The only way to mitigate the negative effects of high-speed traders is to redesign a key part of how financial markets operate, according to the University of Chicago’s Eric Budish.
Trading is now effectively non-stop, with transactions measured in millionths of a second. Budish, an associate professor of economics at the Booth School of Business, proposes to instead segment trading into thousands of auctions throughout the day, preventing the quickest firms from jumping ahead of slower ones. He argued his case last week to the Commodity Futures Trading Commission, the main U.S. derivatives regulator.
The proposal for what Budish calls frequent batch auctions is one of the most extreme ideas for how to improve markets now dominated by automated computerized trading. The academic says it would preserve the useful function that high-frequency traders provide -- generating liquidity -- while eliminating their ability to take advantage of momentary mispricings and profit through pure speed.
“As long as we have a continuous time market, there will be a never-ending and harmful race for speed,” Budish said during a phone interview. “If you move to discrete time auctions, then it becomes about price and not speed.”
Budish, who co-authored a research paper on his proposal, said he has spoken about the concept to staff at exchange operators, broker-dealers and dark pool operators, high- frequency trading firms and regulators in the U.S. and Europe. He declined to name the organizations because the invitations were private.
The paper, the latest version of which was published on Dec. 23, also says that auctions through the day could reduce the number of technical malfunctions in the stock market because they would put less strain on systems.
Non-stop markets create a race between speed traders, Budish said. While one high-frequency firm taking advantage of another doesn’t seem like a broader issue, those losses are ultimately suffered by longer-term investors who get worse prices, he said.
In the paper written with Peter Cramton of the University of Maryland and John Shim at Booth School, Budish showed the opportunities that exist for speedy traders by looking at the trading patterns of the SPDR S&P 500 ETF Trust and futures on the S&P 500. They found that the price of E-mini contracts often jumps before the ETF, creating the chance for fast traders to make money from buying the fund before the market reacts. While the time shrank from a median of 97 milliseconds in 2005 to 7 milliseconds in 2011, the arbitrage opportunity still exists, the authors said.
There are about 800 such pricing delays between the S&P 500 ETF and E-mini contract each day, and traders who act on them could make about $75 million a year, the study found.
Auctions would eradicate these opportunities, according to the authors. Under their proposal, bids to buy and sell a stock would be hidden for as long as the auction lasts, and once it’s over, those orders that could trade at the determined price would be filled. In a subsequent paper, the authors suggest that the auctions could last anywhere from 50 milliseconds to 1 second.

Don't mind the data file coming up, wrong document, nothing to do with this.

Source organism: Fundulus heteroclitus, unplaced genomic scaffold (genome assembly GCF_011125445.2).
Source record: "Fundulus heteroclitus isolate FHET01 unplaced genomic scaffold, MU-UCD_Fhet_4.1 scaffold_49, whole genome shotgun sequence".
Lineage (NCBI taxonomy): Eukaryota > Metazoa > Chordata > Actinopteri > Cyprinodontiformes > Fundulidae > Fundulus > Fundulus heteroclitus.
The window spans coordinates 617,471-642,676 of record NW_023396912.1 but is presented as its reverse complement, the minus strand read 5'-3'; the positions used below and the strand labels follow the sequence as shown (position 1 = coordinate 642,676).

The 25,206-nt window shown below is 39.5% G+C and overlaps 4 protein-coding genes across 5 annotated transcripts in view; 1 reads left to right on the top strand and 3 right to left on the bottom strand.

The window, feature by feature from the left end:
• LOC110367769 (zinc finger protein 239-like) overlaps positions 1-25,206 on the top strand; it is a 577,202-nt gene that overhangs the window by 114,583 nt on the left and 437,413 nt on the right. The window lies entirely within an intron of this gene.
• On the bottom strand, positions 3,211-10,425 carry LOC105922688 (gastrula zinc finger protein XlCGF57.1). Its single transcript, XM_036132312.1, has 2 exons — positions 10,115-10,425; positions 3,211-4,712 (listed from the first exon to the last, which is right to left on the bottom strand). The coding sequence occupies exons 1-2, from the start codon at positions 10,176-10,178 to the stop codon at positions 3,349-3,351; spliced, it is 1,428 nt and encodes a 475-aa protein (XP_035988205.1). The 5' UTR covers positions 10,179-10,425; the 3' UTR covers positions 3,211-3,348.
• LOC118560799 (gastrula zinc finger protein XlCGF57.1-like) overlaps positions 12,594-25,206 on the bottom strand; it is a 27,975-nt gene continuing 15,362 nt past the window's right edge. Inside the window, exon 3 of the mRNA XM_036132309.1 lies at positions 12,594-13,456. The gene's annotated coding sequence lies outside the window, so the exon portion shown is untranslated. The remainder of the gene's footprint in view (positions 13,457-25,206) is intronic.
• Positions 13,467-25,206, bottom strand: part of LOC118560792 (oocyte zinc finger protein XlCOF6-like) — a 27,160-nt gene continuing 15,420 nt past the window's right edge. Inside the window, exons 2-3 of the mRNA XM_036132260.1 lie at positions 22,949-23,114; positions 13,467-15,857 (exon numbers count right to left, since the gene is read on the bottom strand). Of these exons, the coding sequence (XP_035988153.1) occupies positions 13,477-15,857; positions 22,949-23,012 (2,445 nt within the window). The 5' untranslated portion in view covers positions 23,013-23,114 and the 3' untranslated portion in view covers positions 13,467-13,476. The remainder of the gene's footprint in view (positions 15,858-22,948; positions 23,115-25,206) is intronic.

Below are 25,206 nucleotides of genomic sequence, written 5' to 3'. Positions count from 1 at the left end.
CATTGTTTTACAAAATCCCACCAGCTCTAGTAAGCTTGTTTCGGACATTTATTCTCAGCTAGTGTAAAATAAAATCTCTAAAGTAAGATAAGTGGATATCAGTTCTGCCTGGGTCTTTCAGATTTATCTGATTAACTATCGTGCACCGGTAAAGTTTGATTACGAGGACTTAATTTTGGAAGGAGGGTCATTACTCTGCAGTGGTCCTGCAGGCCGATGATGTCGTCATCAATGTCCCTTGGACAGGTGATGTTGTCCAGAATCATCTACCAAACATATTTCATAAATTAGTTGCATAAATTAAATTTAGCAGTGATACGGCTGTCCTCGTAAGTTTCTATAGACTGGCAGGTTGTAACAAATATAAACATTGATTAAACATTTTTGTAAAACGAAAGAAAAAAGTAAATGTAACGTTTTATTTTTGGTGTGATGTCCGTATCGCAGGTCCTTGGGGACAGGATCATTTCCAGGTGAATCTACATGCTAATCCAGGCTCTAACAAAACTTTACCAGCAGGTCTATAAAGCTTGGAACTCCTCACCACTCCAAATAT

In September, CFTC members voted unanimously to request industry input on more than 100 questions, including whether to expand testing and supervision of high-speed trading strategies. The concept release, a step prior to a formal proposal by the top U.S. derivatives regulator, also considered ways to limit the maximum number of orders to trade that a firm can place in a given amount of time.
Budish presented his case last week at a panel discussion about the concept release during a meeting of the commission’s Technology Advisory Committee. The session also included presentations by Stuart Kaswell, general counsel of the Managed Funds Association, Caitlin Kline of Better Markets, and Rob Creamer, chief executive officer of Geneva Trading.
Budish’s paper has garnered industry attention, and among the firms he’s visited is IEX Group Inc., a dark pool that discourages what it sees as the worst trading practices.
“Eric’s idea makes sense if it would be possible for the markets, all venues and all asset classes, to be perfectly synced down to a very granular level of time,” Ronan Ryan, chief strategy officer at IEX, said during a phone interview.
However, that’s impractical under today’s market structure given the extra monitoring and compliance required, he said.
Budish said the study can be a springboard for discussions on how to improve trading.
“If we can focus the policy debate in a more constructive dimension, on market design, and not, ‘Is high-frequency trading good or evil,’ then even if this isn’t adopted overnight we do a lot of good in the meantime for the debate over market structure,” he said.
IEX’s solution to the kind of high-speed games that Budish’s proposal attempts to eliminate is to create a delay of 350 microseconds, or 350 millionths of a second, between when an order is completed and when the market is told.
“This delay both in and out of our market provides the fairest experience for the greatest number of participants and is a departure from what exists in the market today,” Ryan said. “Our architecture design addresses certain predatory HFT strategies while allowing other HFT strategies to trade on the venue without harming participants.”